Ole Hanson (1918-19) would have been easily forgotten had he not held the job when Seattle's unions staged the famous General Strike of 1919, with 60,000 workers across the city walking off their jobs. Hanson, who had been considered pro-labor, stood his ground and suddenly found himself a national celebrity with articles in four national magazines.

Hanson quit his day job and set off on the national lecture circuit. He wrote a book, "Americanism Versus Bolshevism," with an eye toward running for president. But after his moment in the sun, Hanson limped home, sold off his property and moved to California.

Bertha Landes (1926-28) became the first female mayor of a major U.S. city by crusading for "municipal housekeeping," which meant cracking down on bootlegging, dance halls, corruption and reckless drivers. She lasted only one term, but her cleanup appeared to last far longer.

John Dore (1932-34, 1936-38), a Boston-born lawyer, served two terms during the Depression, attempting to strike an alliance with unions and thousands of unemployed. But he ran afoul of the Republican City Council when he tried to rebuild the city's streetcar system. He died in 1938 before completing his term.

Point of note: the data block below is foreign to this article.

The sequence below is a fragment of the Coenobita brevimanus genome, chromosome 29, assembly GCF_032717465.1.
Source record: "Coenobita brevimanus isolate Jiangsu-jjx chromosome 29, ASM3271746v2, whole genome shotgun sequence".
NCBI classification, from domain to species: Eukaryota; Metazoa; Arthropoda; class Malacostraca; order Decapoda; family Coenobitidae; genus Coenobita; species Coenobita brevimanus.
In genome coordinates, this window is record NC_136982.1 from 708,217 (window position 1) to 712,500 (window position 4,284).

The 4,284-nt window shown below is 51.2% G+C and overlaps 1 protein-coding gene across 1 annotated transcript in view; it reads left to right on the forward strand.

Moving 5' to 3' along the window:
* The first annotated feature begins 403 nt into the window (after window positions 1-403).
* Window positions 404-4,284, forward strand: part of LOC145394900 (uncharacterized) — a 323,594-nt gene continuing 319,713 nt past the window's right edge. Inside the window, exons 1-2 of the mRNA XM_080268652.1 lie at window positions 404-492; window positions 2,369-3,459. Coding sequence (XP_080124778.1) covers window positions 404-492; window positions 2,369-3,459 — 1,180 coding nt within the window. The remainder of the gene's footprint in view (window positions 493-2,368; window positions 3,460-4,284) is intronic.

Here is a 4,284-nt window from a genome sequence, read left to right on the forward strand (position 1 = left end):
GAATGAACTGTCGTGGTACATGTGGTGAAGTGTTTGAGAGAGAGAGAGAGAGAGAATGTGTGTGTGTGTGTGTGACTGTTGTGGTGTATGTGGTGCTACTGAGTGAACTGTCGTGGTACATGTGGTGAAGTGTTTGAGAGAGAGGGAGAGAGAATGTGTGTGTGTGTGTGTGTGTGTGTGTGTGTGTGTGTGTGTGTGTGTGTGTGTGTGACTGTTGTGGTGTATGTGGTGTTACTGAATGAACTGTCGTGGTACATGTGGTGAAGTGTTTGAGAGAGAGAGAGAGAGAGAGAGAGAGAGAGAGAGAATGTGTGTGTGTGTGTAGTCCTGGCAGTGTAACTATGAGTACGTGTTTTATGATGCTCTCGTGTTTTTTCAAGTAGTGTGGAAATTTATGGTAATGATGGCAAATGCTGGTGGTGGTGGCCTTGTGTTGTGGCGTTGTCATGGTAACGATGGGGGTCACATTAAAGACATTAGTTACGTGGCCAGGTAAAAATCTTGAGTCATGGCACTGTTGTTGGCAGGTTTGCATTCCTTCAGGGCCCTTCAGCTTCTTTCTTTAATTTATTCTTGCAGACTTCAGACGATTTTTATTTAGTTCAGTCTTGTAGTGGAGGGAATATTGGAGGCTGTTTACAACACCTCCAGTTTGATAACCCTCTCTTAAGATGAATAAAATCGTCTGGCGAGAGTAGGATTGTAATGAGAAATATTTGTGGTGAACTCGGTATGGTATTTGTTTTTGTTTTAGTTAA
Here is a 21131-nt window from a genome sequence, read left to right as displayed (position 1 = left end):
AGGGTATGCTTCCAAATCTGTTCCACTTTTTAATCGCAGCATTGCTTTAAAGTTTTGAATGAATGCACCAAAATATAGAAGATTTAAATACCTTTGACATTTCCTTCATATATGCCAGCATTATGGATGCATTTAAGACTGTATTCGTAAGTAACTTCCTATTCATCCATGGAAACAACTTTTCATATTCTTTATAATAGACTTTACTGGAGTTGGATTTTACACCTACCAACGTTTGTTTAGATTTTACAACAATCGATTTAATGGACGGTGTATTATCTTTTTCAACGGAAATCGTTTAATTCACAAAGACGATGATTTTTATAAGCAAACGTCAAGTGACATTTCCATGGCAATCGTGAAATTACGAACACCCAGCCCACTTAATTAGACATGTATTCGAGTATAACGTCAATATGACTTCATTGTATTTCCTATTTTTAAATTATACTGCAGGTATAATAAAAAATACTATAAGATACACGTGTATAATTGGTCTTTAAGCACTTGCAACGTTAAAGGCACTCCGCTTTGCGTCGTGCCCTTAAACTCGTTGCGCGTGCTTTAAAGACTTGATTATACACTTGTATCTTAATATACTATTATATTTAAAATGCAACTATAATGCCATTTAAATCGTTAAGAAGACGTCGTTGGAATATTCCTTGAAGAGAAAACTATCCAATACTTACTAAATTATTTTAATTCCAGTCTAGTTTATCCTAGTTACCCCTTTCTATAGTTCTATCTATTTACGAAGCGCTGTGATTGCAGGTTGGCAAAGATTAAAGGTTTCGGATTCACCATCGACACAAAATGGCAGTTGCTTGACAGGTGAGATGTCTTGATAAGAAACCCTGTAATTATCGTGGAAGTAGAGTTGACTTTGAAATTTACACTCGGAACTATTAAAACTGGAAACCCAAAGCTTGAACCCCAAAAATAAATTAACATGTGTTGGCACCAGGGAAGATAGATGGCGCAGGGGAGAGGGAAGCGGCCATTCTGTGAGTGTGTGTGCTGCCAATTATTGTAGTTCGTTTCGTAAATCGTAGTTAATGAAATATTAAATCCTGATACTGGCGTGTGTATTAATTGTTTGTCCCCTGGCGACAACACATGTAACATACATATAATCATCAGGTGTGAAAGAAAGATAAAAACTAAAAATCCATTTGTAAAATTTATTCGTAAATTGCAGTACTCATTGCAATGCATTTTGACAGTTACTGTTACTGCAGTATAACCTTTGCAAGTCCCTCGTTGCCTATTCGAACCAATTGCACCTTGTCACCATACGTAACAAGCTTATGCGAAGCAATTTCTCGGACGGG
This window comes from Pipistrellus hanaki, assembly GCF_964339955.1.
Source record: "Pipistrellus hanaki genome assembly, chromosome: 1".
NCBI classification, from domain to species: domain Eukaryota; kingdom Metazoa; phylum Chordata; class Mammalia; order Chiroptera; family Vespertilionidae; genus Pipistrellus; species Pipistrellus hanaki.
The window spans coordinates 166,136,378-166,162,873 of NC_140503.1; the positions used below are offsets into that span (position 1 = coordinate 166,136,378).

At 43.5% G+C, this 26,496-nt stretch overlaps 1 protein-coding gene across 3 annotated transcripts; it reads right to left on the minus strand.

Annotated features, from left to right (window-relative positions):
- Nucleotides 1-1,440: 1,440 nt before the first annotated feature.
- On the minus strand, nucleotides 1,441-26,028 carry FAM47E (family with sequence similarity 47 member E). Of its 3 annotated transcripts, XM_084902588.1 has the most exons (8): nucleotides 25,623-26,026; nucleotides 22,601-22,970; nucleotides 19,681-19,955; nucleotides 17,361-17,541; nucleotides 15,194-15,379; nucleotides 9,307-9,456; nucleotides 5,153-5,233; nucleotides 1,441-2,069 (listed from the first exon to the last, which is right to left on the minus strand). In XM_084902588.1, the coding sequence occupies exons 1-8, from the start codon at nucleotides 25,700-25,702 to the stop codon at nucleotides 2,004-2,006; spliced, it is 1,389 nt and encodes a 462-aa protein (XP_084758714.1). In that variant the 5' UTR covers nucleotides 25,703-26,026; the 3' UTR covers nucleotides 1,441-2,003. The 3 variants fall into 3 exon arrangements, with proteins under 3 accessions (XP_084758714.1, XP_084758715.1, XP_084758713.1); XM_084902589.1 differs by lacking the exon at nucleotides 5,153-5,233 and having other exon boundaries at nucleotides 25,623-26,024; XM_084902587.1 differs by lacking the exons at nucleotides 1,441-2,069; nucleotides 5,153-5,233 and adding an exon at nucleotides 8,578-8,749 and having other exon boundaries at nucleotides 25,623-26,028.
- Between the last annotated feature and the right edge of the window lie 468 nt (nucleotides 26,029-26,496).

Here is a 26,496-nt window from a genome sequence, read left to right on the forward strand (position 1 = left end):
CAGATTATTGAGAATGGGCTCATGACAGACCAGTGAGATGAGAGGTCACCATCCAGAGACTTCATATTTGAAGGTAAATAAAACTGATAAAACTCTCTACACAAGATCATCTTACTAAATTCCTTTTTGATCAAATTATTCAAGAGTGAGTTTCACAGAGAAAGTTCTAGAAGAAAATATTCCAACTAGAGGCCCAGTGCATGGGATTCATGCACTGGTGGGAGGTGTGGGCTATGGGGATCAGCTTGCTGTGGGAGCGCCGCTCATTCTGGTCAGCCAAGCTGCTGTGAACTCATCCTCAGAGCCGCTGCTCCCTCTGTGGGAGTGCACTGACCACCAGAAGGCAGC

William Devin (1942-52) was mayor for 10 turbulent years when Japanese Americans were hauled off to internment camps and thousands of African Americans moved here as soldiers at Fort Lawton or to help build Boeing bombers. When race riots broke out in Seattle and other U.S. cities, Devin formed a Civic Unity Committee to address the problems.

"The real problem of racial tension is fraught with deeply rooted fears that have brought about prejudices," he said in a 1944 speech. "It is our duty as citizens to face the problem together. If we do not do that, we shall not exist very long as a civilized city or as a nation."